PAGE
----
In addition to real-time bank transfers, GlobalCollect, which services merchants in more than 200 countries, offers such payment options as credit, debit and prepaid cards, direct debits, cash, bank transfers and electronic wallets, like PayPal, WebMoney, cashU and Moneybookers. Consumers can upload funds to those electronic wallets to make online purchases. To maximize transaction safety prior to payment authorization, GlobalCollect offers a scalable Fraud Screening Service that features a range of integrated fraud reduction tools in collaboration with well-established partners.
Good from bad
One of the overlooked benefits of accepting local payment options is they are less prone to fraud than international payment methods because usage is concentrated in a single country. That makes it easier for merchants to spot fraud patterns.
In comparison, globally accepted payment products, such as credit cards, can be obtained in one country and used in another, which allows criminals to spread out their fraudulent activity over a wider geographic base to avoid detection.
“Purchases made using international payment products are 10 times more likely to be fraudulent than a domestic payment product,” says ReD’s Clump. “The ability to use a globally accepted payment product anywhere in the world and the anonymity of the Internet make it harder to track fraud on those types of transactions.”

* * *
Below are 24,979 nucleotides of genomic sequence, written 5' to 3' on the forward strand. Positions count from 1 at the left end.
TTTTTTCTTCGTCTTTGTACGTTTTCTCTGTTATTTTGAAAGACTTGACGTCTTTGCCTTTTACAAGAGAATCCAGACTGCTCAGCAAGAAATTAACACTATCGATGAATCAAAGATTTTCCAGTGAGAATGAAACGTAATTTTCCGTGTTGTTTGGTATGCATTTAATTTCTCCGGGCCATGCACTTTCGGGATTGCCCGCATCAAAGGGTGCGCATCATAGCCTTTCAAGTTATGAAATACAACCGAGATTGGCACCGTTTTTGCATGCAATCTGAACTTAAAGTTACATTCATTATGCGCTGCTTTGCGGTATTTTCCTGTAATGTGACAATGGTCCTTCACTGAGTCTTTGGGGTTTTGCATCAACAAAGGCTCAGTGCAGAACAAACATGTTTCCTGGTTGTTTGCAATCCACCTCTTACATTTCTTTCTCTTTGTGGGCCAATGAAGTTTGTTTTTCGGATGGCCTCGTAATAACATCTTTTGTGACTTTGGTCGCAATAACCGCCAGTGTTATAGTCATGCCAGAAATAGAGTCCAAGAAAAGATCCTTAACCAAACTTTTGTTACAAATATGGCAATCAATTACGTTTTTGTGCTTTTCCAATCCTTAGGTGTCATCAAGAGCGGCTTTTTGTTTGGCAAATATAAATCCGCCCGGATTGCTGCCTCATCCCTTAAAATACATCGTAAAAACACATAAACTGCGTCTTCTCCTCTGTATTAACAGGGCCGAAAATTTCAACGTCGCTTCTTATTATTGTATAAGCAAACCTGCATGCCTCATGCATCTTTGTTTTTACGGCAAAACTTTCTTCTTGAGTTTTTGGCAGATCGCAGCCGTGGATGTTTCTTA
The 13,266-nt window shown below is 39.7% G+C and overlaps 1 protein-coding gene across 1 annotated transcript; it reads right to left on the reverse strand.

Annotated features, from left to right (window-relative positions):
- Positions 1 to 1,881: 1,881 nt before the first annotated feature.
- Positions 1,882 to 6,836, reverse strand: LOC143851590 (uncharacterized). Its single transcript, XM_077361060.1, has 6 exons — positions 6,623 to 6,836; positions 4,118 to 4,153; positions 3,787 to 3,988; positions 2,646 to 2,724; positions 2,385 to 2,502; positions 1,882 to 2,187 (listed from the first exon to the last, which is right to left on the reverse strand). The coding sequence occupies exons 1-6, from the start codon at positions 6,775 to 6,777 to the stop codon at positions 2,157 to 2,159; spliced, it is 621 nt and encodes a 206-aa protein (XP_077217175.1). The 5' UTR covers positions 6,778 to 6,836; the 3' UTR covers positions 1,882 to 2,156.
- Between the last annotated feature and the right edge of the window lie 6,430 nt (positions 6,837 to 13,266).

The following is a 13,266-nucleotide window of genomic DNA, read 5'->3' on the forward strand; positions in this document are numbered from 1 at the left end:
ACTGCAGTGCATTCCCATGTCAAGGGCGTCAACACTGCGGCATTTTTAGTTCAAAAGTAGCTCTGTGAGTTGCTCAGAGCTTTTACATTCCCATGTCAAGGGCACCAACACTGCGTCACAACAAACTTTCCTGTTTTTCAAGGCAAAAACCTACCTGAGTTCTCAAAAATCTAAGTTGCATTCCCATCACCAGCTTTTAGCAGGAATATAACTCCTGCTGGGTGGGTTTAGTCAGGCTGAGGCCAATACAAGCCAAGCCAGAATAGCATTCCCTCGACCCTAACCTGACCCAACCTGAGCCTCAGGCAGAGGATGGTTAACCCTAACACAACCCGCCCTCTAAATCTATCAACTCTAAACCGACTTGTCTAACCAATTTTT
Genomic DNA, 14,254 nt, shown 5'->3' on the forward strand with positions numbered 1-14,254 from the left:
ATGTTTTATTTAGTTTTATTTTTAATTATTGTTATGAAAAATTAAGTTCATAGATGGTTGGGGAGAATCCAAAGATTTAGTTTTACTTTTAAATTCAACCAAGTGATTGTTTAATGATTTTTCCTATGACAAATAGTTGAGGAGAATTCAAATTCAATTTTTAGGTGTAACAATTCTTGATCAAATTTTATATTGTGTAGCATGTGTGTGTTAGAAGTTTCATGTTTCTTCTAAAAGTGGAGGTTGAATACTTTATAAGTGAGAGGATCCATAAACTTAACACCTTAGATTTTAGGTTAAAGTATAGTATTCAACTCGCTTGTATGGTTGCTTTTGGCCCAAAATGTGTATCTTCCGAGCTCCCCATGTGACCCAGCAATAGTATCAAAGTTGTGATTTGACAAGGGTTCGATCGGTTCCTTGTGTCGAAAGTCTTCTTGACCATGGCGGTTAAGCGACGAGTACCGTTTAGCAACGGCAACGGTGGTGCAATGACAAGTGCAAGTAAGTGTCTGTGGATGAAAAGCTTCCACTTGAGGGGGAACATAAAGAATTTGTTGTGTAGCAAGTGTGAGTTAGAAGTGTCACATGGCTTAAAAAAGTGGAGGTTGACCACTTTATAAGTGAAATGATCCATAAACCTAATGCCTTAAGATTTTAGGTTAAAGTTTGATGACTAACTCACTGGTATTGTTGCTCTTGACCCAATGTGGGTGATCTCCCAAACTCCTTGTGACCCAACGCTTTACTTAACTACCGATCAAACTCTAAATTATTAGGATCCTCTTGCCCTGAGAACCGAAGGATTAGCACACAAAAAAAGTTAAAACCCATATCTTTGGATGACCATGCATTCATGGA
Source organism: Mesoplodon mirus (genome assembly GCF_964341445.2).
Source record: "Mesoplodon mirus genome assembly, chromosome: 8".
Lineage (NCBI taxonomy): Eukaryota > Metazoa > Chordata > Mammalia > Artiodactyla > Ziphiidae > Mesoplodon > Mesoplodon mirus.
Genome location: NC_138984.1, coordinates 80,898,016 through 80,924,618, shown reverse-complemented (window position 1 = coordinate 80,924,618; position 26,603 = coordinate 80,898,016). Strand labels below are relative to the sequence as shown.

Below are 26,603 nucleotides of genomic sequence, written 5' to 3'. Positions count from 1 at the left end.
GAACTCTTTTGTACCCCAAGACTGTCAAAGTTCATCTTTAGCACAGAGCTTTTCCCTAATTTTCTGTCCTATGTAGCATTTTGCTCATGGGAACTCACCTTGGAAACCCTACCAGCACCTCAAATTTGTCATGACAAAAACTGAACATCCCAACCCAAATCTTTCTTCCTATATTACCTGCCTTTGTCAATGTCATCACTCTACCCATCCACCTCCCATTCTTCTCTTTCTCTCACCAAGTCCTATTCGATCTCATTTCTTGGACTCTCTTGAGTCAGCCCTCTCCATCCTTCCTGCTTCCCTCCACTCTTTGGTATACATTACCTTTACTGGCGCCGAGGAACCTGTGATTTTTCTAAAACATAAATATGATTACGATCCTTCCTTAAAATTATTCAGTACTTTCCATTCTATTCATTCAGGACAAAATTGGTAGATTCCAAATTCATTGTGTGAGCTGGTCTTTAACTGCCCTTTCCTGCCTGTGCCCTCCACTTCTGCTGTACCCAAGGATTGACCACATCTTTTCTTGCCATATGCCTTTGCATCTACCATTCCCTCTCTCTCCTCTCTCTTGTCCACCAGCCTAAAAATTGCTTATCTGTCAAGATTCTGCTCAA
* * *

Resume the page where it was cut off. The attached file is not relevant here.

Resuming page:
Successfully identifying fraud requires a vast amount of transaction data to spot patterns, not just from the retailer’s own sales channels, but retailers in the same merchant category and other merchant categories. Analyzing transaction data across the broadest possible base of merchants and payment types provides deep insights into fraud patterns. Those insights not only help merchants detect fraud sooner, but indentify the characteristics of good transactions that might otherwise be flagged as fraudulent.
Avoiding the rejection of a good transaction flagged as fraudulent is critical because it can cost the retailer that consumer’s business. It can also prompt the consumer to tell friends and family members of a negative experience, which can further damage the retailer’s reputation.
“Part of risk management is making sure that the good transactions clear and do not result in a false positive situation,” says ClearCommerce’s Kuzio. “Having broad access to transaction data makes it easier to spot the difference between legitimate fraud patterns and characteristics of a legitimate transaction the merchant may not have seen before, such as a customer travelling internationally that logs on to their site from a country that does not sync up with the country where their credit card was issued.”
To prevent fraud without blocking legitimate transactions, ClearCommerce assigns a dedicated risk analyst to each merchant client to monitor such factors as suspicious transaction patterns on a daily basis. Analysts make their recommendation about what actions to take on suspect transactions, such as a manual review of the transaction or rejection, based on guidelines set by the retailer.